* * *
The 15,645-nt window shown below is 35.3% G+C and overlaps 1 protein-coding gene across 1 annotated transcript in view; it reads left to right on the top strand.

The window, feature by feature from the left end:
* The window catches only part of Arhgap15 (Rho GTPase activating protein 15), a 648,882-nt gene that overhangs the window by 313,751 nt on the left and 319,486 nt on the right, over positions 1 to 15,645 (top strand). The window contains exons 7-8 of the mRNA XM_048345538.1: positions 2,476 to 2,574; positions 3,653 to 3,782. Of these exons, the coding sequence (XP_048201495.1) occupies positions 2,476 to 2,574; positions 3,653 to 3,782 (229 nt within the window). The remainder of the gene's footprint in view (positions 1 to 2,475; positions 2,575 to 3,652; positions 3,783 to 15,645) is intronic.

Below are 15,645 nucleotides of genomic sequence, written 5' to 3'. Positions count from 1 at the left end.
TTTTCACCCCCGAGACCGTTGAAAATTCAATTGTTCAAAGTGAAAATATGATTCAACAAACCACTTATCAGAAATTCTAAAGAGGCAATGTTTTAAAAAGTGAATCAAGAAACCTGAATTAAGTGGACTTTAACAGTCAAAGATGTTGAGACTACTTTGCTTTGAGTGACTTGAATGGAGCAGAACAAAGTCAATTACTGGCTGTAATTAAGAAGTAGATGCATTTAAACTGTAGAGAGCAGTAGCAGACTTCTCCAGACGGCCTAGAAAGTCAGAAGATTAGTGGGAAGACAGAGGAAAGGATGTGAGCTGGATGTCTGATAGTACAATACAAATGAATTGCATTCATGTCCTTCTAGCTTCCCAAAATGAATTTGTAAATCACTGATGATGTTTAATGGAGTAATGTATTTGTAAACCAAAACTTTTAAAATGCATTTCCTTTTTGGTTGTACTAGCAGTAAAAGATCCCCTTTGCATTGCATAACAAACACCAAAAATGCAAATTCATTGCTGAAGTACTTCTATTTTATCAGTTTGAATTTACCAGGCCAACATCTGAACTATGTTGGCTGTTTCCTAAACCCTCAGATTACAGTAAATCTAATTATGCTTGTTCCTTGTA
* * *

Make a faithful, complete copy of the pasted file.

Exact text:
The 15,645-nt window shown below is 35.3% G+C and overlaps 1 protein-coding gene across 1 annotated transcript in view; it reads left to right on the top strand.

The window, feature by feature from the left end:
* The window catches only part of Arhgap15 (Rho GTPase activating protein 15), a 648,882-nt gene that overhangs the window by 313,751 nt on the left and 319,486 nt on the right, over positions 1 to 15,645 (top strand). The window contains exons 7-8 of the mRNA XM_048345538.1: positions 2,476 to 2,574; positions 3,653 to 3,782. Of these exons, the coding sequence (XP_048201495.1) occupies positions 2,476 to 2,574; positions 3,653 to 3,782 (229 nt within the window). The remainder of the gene's footprint in view (positions 1 to 2,475; positions 2,575 to 3,652; positions 3,783 to 15,645) is intronic.

Below are 15,645 nucleotides of genomic sequence, written 5' to 3'. Positions count from 1 at the left end.
TTTTCACCCCCGAGACCGTTGAAAATTCAATTGTTCAAAGTGAAAATATGATTCAACAAACCACTTATCAGAAATTCTAAAGAGGCAATGTTTTAAAAAGTGAATCAAGAAACCTGAATTAAGTGGACTTTAACAGTCAAAGATGTTGAGACTACTTTGCTTTGAGTGACTTGAATGGAGCAGAACAAAGTCAATTACTGGCTGTAATTAAGAAGTAGATGCATTTAAACTGTAGAGAGCAGTAGCAGACTTCTCCAGACGGCCTAGAAAGTCAGAAGATTAGTGGGAAGACAGAGGAAAGGATGTGAGCTGGATGTCTGATAGTACAATACAAATGAATTGCATTCATGTCCTTCTAGCTTCCCAAAATGAATTTGTAAATCACTGATGATGTTTAATGGAGTAATGTATTTGTAAACCAAAACTTTTAAAATGCATTTCCTTTTTGGTTGTACTAGCAGTAAAAGATCCCCTTTGCATTGCATAACAAACACCAAAAATGCAAATTCATTGCTGAAGTACTTCTATTTTATCAGTTTGAATTTACCAGGCCAACATCTGAACTATGTTGGCTGTTTCCTAAACCCTCAGATTACAGTAAATCTAATTATGCTTGTTCCTTGTA